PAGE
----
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Unformatted text preview: HUMAN GENETICS ANTHROPOLOGY 248 SPRING 2011 MWF 12:00 - 12:50 170 MFAC Instructor: C. R. Duggleby T. A.s TBA Office: 161 Spaulding Phone: 645-0427 E-Mail: email@example.com Office Hours: M 1:00 - 3:00 p.m. and by appointment. Textbook: Cummings, M. Human Heredity, Principles and Issues, 9 Edition, th Brooks/Cole, 2011 COURSE DESCRIPTION Over the course of the last 100 years, prevention and treatment have greatly reduced the amount of illness and death due to infectious diseases. This has had the effect of increasing the relative importance of genetic defects on the health and well-being of people. In addition to human costs incurred, genetic problems may impose extensive financial burdens on individuals and on society as a whole. Thus, what may seem to be an individual or family problem at first, may ultimately be the object of public policy. Such policies may be seen as totally beneficial (mandatory screening of newborns for PKU) or potentially discriminatory (mid-1970's sickle-cell legislation). Methods of human reproduction which may be utilized by families to avoid transmission of genetic disorders (artificial insemination, surrogate motherhood) also become a matter of public concern when their legal status is questioned. Rapid advances in genetic engineering have lead to an increased potential for diagnosis and treatment of genetic diseases. People have expressed concern regarding the hazards and morality of some aspects of genetic engineering. The purpose of this course is to provide students with sufficient understanding of contemporary human genetics to intelligently address such issues.contemporary human genetics to intelligently address such issues....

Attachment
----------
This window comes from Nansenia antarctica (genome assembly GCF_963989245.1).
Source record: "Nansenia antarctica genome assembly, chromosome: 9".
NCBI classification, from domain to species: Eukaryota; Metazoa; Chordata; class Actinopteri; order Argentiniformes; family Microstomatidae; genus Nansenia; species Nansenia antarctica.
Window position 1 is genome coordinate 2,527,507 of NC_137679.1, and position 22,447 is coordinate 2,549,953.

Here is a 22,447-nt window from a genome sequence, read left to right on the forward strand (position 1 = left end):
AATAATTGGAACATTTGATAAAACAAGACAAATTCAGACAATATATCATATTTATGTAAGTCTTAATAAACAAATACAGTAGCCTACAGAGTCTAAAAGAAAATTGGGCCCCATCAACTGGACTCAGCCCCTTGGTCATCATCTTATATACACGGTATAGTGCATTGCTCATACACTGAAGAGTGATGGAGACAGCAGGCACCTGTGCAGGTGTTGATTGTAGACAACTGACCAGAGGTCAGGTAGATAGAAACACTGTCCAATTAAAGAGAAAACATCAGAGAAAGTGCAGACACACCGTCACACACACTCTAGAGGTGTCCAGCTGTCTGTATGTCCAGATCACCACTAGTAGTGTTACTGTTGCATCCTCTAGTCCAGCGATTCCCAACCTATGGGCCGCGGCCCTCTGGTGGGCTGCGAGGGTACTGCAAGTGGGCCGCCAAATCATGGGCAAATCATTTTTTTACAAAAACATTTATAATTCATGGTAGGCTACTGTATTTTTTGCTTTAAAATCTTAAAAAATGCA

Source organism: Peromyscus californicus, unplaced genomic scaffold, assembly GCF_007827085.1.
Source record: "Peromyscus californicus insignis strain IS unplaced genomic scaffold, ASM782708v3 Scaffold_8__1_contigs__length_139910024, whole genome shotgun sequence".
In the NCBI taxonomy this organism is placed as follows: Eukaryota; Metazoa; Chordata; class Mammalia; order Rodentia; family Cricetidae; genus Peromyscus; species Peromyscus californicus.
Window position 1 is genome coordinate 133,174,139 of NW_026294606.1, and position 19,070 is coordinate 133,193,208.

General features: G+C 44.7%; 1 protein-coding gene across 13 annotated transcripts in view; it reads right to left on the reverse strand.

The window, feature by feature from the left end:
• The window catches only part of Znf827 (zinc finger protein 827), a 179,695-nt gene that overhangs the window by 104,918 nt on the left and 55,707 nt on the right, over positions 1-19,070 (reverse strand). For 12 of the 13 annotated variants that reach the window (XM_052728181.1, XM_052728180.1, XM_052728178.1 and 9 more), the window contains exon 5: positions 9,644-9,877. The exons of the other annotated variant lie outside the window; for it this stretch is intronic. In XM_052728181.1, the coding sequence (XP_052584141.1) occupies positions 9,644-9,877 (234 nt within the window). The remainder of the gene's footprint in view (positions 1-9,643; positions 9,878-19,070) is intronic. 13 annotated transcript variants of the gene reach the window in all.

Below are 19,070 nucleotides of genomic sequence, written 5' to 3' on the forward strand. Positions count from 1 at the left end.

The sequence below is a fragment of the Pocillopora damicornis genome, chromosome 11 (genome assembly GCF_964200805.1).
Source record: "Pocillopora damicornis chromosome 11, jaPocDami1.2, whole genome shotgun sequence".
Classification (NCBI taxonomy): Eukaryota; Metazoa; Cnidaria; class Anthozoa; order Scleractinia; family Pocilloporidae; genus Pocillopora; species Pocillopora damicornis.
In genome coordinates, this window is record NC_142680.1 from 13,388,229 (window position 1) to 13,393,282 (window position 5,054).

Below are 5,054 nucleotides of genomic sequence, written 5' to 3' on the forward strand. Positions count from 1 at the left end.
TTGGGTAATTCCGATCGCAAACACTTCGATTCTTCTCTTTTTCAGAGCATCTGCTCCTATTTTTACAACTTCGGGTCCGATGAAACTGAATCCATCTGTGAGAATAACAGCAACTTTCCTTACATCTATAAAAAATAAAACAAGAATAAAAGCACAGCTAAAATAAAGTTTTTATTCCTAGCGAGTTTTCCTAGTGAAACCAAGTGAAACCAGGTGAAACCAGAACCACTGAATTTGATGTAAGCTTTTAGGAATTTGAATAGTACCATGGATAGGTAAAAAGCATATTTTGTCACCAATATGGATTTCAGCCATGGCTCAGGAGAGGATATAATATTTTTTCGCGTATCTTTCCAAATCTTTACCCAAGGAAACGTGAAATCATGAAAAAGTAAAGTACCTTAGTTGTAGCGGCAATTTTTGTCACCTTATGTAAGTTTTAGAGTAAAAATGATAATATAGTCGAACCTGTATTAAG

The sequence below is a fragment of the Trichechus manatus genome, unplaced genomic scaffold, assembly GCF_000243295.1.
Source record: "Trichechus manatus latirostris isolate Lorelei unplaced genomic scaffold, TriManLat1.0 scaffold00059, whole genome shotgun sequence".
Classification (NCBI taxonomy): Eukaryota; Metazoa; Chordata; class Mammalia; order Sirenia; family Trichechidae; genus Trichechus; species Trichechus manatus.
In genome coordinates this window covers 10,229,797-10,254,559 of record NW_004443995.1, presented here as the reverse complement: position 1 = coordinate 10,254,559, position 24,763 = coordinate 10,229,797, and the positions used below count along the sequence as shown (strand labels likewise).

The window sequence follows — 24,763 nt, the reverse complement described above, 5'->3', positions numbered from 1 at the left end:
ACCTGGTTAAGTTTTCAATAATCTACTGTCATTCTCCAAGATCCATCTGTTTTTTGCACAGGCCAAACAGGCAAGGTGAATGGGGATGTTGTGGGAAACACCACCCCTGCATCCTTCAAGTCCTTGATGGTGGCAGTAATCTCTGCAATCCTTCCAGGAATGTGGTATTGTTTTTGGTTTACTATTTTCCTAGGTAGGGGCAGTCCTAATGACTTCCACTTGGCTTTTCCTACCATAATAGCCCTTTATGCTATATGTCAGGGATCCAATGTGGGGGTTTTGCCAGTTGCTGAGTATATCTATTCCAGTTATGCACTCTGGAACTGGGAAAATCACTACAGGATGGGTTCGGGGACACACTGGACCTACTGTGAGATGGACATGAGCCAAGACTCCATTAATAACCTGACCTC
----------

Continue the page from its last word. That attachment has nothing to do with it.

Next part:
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- Spring '11